Sunday, January 16, 2011

Foray into Tabletdom with the Archos 101

I picked up an Archos 101 recently.  It is one of the current generation of Android 2.2 tablets, meaning that it runs a version of Android that Google publicly poo-pooed for these larger-screen devices. So, this means that I entered into this technology relationship with full knowledge of the likelihood of the existence of warts.

That being said, Archos did some things that piqued my interest. First, the device has 16 GB onboard, and sports an easily-accessible MicroSD card slot where I currently have another 16 GB (although 32 GB cards are available and supported, they're expensive). Since I have 90-minute 720p videos that occupy less than 800 MB, this is easily adequate for media. The wide-screen form-factor, built-in kickstand, and capacity to easily render HD content are a good combination for on-the-go media consumption. The HDMI out port doesn't hurt in this regard, either.

The Killer App (for me):
More importantly than its significant media prowess is the fact that Archos included a USB Host port, and provides Mass Storage and HID drivers. This was the killer feature that made me want to lay down my 350 bones and see what this thing was all about. With the USB Host, I gain the ability to plug in a memory key, card reader, or HDD. I had one particular HDD in mind when thinking about this device, and that's my Digital Foci Photo Safe II, which always lives in my camera bag. Since I shoot RAW + JPG, I can preview the JPGs on the Archos' big screen, pinch to zoom, swipe to navigate, and do everything else the gallery allows. All of this is significantly better than the experience of reviewing images on-camera, and in many ways easier than using a netbook for the same tasks.

Other Things I Like:
  • The wide-screen form-factor makes the Archos 101 comfortable to hold in one hand in portrait mode. 
    • This is particularly helpful for web browsing, twitter browsing, e-book reader apps, and portrait-mode games. 
    • Also, in this mode, you can hold the device with both hands and comfortably thumb-type on the default Android soft keyboard.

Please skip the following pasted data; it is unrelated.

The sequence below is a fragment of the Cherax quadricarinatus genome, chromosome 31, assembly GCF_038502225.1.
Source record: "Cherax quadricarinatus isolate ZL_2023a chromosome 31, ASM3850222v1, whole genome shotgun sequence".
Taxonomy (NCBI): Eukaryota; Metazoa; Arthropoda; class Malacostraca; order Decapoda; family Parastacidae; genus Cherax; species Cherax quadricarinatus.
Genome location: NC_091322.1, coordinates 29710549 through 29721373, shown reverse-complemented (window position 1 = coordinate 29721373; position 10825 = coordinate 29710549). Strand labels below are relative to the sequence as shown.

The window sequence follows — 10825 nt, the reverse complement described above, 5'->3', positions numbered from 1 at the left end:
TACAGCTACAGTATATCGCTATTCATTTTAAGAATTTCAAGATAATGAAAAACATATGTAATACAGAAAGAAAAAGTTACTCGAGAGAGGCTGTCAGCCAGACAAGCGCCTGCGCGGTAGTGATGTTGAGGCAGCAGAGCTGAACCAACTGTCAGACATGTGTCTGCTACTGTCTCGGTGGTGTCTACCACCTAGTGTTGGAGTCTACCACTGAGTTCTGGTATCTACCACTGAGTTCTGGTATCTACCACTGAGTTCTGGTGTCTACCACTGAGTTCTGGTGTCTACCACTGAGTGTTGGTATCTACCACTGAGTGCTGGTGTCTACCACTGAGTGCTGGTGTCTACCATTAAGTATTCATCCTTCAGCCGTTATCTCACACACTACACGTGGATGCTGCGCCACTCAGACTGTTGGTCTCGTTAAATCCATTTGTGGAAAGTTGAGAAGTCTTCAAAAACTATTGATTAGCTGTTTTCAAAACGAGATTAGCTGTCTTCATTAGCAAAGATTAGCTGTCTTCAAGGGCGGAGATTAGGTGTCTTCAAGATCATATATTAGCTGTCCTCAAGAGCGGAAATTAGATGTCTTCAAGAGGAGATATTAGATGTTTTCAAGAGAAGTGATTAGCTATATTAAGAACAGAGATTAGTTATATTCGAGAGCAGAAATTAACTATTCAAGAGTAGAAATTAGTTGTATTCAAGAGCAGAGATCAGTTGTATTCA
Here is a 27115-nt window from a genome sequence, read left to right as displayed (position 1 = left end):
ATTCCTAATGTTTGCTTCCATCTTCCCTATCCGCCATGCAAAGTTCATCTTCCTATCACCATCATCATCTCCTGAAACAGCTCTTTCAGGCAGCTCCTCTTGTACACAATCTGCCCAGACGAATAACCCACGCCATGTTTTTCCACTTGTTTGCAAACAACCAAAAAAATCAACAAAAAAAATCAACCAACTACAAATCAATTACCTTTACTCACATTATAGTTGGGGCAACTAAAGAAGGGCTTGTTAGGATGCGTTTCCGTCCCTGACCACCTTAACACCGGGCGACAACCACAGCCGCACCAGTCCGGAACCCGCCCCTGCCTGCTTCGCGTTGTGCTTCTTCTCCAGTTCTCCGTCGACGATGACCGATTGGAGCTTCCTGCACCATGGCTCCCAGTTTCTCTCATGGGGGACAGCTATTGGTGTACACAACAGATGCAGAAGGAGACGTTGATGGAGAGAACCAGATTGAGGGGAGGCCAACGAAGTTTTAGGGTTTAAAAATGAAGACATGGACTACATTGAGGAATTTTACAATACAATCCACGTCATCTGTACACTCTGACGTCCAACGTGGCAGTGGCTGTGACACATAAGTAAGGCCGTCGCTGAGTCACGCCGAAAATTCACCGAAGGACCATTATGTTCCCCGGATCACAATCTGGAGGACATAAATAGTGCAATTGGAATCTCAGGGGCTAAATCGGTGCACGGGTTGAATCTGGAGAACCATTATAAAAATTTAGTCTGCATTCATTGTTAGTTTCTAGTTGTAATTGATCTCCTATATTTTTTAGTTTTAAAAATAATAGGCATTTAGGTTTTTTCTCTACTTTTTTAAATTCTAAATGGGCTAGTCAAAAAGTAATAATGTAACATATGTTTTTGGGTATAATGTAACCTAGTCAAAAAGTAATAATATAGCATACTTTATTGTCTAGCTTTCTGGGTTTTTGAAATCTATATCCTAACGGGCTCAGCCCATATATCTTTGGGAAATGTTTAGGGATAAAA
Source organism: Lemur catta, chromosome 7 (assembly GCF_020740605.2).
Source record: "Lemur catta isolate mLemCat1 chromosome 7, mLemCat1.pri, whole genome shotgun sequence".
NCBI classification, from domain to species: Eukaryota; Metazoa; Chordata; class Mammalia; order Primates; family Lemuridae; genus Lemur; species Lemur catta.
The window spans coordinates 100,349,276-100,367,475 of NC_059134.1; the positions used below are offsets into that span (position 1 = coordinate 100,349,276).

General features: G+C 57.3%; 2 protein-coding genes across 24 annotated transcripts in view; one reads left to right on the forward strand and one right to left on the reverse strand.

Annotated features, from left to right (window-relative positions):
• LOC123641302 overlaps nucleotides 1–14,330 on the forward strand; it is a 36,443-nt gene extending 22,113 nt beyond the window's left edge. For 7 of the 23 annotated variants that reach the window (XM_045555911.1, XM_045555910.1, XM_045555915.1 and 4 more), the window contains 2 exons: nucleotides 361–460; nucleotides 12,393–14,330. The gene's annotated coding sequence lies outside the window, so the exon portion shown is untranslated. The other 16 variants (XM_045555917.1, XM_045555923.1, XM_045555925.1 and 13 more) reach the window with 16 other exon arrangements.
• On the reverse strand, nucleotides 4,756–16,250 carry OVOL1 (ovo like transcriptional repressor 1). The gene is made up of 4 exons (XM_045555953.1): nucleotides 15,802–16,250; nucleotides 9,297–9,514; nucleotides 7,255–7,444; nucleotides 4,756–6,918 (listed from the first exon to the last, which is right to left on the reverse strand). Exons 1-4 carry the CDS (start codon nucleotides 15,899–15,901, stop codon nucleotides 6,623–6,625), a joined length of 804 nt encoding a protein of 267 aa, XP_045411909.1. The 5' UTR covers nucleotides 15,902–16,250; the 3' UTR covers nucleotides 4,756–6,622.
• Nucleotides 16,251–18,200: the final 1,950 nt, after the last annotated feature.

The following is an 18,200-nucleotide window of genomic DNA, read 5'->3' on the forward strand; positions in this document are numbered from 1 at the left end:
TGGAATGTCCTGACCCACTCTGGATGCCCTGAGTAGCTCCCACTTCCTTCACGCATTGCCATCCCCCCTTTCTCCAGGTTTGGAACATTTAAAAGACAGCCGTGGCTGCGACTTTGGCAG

• In landscape mode, the kickstand is great for table-top and tray table passive usage.
  • WiFi actually does 802.11n.
  • No 3G/4G support means no contract, ever. 
  • The HDMI output is nice to have, although I doubt I'll use it very often.
  • HD playback is smooth, and you can jump around the timeline smoothly.
  • Battery life is respectable when on WiFi and fantastic when working off-line.
    • In mixed operation, with about 40% online time I got through the whole weekend with about 20% to spare.
    • Watching 90 minutes of 720p video only sucked about 10% of the screen. (I had it set fairly dim, so it won't always be this good). 
The Dark Side:
Unlike Samsung, Archos didn't lobby Google for Market and Google Apps support. Out of the box, the following are absent: Gmail app, Google Maps, Calendar, and the "standard" Android Market. Archos attempts to bridge this by including some bundled apps and the AppsLib alternate market. AppsLib is not terrible, but it is much more sparsely populated than the normal Market. Mercifully, the community on the XDA forums has managed to close these gaps. By following the community guidance, I was able to get all of the normal Google goodness onto my tablet within hours of taking it out of the box.

Officially-sanctioned Flash support is "coming soon." The aforementioned community has fixed this, too.

Like the Galaxy Tab before it, the micro USB port on the Archos 101 is for data transfer, and not for charging. Don't forget to pack the included charger...

The default Android keyboard is too wide to use effectively in landscape mode.  If you need to type more than a single text or tweet, you'll want to go portrait mode, or use a USB or bluetooth keyboard. Swype won't install, stating that the screen resolution isn't supported :^(.

The screen looks really good, but takes some getting used to from a touch perspective. You have to be super-gentle to effectively long-touch or drag. At first, I couldn't even set up my home screens, but I quickly learned to be delicate. Dragging in games like Robo Defense is still really hard to get right consistently (but seeing the entire board without scrolling is awesome). You can see the grid that controls the capacitive input when the screen is off, and it's spaced out almost 1/4". So, while the screen is big enough to play Slice It comfortably, the input resolution can still lead to frustration.

Unlike the Galaxy Tab, scaling is on by default, so everything goes full-screen. This is perfectly fine most of the time, but can cause some content to be truncated, and the occasional misalignment between where buttons are drawn and where you actually have to press...  

Final Impressions:
If you don't mind (and don't fear) applying some community-supported enhancements, the Archos 101 is a very good device, particularly for the price-point. Although the gripe-list above is pretty long, I am in no way disappointed that I spent my hard-earned cash on this device. I love the fact that it's WiFi-only, and what this means for battery life (particularly when WiFi is off).

I picked this up before CES, and may have waited for a Honeycomb device if this weren't the case.  But, that being said, I have something fun and useful in hand right now... If I'm lucky, Archos will provide an update. If not, c'est la vie...